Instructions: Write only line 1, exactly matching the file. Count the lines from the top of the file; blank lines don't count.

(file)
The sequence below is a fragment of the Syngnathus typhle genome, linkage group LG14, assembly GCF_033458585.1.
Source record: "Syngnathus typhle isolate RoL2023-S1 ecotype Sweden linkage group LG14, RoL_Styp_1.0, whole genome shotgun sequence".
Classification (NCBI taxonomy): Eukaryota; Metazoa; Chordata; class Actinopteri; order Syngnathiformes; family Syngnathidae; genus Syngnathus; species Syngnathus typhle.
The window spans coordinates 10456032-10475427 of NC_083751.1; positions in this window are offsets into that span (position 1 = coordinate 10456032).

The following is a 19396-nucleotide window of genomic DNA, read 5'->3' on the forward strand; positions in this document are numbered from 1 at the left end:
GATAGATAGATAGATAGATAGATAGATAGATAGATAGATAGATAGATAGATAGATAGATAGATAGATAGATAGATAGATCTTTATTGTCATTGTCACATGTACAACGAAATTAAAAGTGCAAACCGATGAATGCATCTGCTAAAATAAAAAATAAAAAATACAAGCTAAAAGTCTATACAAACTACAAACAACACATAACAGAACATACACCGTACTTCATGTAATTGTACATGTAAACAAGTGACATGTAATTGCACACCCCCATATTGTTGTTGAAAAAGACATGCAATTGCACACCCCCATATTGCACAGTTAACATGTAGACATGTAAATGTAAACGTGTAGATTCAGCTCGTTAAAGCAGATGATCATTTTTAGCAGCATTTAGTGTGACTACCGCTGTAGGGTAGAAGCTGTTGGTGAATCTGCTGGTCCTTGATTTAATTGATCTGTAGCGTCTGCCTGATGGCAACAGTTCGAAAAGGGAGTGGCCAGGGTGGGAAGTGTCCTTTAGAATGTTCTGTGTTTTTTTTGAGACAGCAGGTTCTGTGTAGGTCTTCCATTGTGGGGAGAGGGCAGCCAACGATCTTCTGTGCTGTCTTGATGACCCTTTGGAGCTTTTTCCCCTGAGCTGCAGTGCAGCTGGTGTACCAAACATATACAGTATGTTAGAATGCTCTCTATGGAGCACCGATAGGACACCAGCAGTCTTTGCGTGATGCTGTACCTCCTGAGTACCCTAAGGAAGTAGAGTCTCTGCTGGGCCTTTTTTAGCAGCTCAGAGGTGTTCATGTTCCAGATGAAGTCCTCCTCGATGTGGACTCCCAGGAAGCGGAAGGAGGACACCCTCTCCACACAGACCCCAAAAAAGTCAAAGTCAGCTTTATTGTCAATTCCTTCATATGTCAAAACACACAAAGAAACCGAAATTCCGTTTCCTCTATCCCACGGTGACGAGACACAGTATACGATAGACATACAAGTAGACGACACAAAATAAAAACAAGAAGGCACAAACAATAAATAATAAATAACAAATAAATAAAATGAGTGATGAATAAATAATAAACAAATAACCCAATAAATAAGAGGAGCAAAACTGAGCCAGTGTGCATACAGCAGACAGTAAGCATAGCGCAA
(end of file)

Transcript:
The sequence below is a fragment of the Syngnathus typhle genome, linkage group LG14, assembly GCF_033458585.1.